Or, we can choose to seek the good in one another, and focus on what we love— even better, focus on love itself.  We all want access to healthcare, and to be free from bankrupting medical expenses.  Everybody wants to be safe from gun violence.  We all want an efficient government that sets reasonable regulations, protects citizens’ constitutional rights, and spends money wisely and with accountability.  We all want to feel protected and free, loved and free to love.

The messy middle is the how.  That is where we negotiate.  That is also where the magic happens, as Brené Brown says, and that is where we must go, where we must persist.  We can bring our best selves to meet others’ best, in mutual respect.  It can be high risk, so we can enter slowly, strategically, with realistic expectations and a few trusted friends.

To this end, I will continue to seek out and hold up elected officials who call for more thoughtful political processes.  My friend Triffany and I have made a habit of writing thank you notes to Members of Congress to validate their cooperative acts.  We harbor no illusions about purity of intent, but we also know that positive reinforcement works.  We can be Diana to anybody’s Ares.

Focus on and fight for what we love: common goals and interests, shared humanity, connection, and one another.  It’s a lifetime’s worth of work, and well worth the fruits, if we can stick with it.

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On Shared Advocacy


NaBloPoMo 2016, Letters to Patients, Day 14

To Patients Concerned About the Future of Healthcare:

We need one another now more than ever.

In April last year I started this blog to help patients and physicians connect in an increasingly disconnected healthcare system.  Both patients and physicians feel bound and invaded from multiple directions, all interfering with the doctor-patient relationship.  We all suffer for it.

It occurs to me that many of you may not know exactly what we physicians struggle with, that makes some of us so grumpy every day.

What assumptions do you make about us, and how does that impact our interactions?

Here are just a few of our challenges:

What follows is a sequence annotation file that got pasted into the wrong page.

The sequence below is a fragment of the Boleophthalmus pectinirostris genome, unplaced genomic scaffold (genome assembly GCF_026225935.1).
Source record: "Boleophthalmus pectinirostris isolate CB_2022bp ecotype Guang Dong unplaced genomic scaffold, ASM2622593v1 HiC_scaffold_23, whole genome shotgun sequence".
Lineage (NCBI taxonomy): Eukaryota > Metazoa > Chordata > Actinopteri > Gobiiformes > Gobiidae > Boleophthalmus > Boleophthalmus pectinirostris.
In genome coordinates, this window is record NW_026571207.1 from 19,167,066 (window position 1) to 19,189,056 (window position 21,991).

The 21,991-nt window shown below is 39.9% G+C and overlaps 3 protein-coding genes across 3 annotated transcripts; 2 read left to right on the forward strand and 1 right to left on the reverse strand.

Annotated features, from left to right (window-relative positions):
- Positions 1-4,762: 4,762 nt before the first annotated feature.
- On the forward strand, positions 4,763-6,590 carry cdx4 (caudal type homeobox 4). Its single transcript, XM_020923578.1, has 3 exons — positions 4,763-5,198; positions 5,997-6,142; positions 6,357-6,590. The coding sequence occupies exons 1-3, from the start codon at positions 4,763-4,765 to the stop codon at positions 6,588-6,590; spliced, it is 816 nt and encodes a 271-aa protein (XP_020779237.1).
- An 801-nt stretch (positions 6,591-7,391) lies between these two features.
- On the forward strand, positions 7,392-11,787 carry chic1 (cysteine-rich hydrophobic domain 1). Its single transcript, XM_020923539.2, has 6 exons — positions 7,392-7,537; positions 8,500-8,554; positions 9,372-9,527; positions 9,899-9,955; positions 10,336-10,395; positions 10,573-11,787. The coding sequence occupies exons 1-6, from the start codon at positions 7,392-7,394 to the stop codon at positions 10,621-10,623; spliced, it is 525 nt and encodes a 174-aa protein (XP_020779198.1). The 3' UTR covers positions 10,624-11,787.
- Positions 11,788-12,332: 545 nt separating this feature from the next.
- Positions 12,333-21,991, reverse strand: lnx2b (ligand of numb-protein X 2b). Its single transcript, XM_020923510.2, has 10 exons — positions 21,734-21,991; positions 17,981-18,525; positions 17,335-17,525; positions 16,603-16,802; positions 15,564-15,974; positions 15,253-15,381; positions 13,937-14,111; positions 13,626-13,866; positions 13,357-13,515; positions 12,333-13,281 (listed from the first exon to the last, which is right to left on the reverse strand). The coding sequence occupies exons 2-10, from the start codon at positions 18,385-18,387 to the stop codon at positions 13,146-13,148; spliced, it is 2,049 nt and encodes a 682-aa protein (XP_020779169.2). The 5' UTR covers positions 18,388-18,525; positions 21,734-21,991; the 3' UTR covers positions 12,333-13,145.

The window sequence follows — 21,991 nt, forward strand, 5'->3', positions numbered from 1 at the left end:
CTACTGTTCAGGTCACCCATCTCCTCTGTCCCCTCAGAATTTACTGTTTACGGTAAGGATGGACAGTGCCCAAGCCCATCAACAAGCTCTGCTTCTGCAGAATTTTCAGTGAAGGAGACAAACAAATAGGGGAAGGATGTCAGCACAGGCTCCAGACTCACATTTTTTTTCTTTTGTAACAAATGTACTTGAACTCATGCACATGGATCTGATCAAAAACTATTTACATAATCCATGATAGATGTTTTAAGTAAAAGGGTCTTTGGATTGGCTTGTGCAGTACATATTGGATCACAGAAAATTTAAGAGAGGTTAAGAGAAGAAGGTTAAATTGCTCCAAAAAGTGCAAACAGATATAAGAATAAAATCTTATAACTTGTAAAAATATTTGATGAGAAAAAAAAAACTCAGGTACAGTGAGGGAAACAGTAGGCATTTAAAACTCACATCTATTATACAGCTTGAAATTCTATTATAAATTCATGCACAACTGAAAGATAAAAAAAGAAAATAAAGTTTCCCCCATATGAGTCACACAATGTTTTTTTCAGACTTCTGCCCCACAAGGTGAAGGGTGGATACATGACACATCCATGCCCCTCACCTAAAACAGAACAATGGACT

Electronic Health Record.  You’d think this would make everything faster, easier.  It has not.  It’s not only your chart.  It’s your billing record.  It’s the demographic, biometric, diagnosis, treatment, and outcome data repository.  And it’s clumsy, to say the least, at all of its functions.  Read more about how it negatively impacts physicians’ quality of life and care here.

Quality Measures.  We all want you to have the best quality care possible.  But how do we measure that?  Many payers base it on outcomes.  Physicians are judged and compensated, for instance, based on their patients’ blood pressure, blood sugar, and whether or not they have quit smoking.  But I cannot control these things.  I cannot make you take your medication or stop eating sugar.  I cannot make you stop smoking.  What I need is to talk to you about your life, so we can figure out the solutions.

Quantity pressure.  But talking requires time—quality time.  The 15 minute clinic slot is designed to maximize volume, not quality (how ironic?).  If you have an acute problem, on top of your uncontrolled blood pressure and diabetes, and we also have to set up your mammogram and colonoscopy, how can I possibly have time to explore, let alone address, the nuances of your health behaviors?

Some of my colleagues advocate for policy change at state and federal levels.  When I suggest that we consider bringing patients on board to help advocate for/with us, some eschew the idea.  We advocate for our patients, not the other way around, they say.  It’s as if we will be seen as weak that we bring you along to speak on our behalf.

The way I see it, we should all stand and speak up for one another.  Yes, in our working relationship I have more power and authority in many ways, and it’s my job to take care of you.  But we are all participants in the larger system, and I think we can make greater, faster change for the better if we all fully understand our shared interests and goals, and advocate for them side by side.

What else do you need to know?


*For your information, here is an excellent article describing the movement toward integrating physician health into healthcare policy for the benefit of all.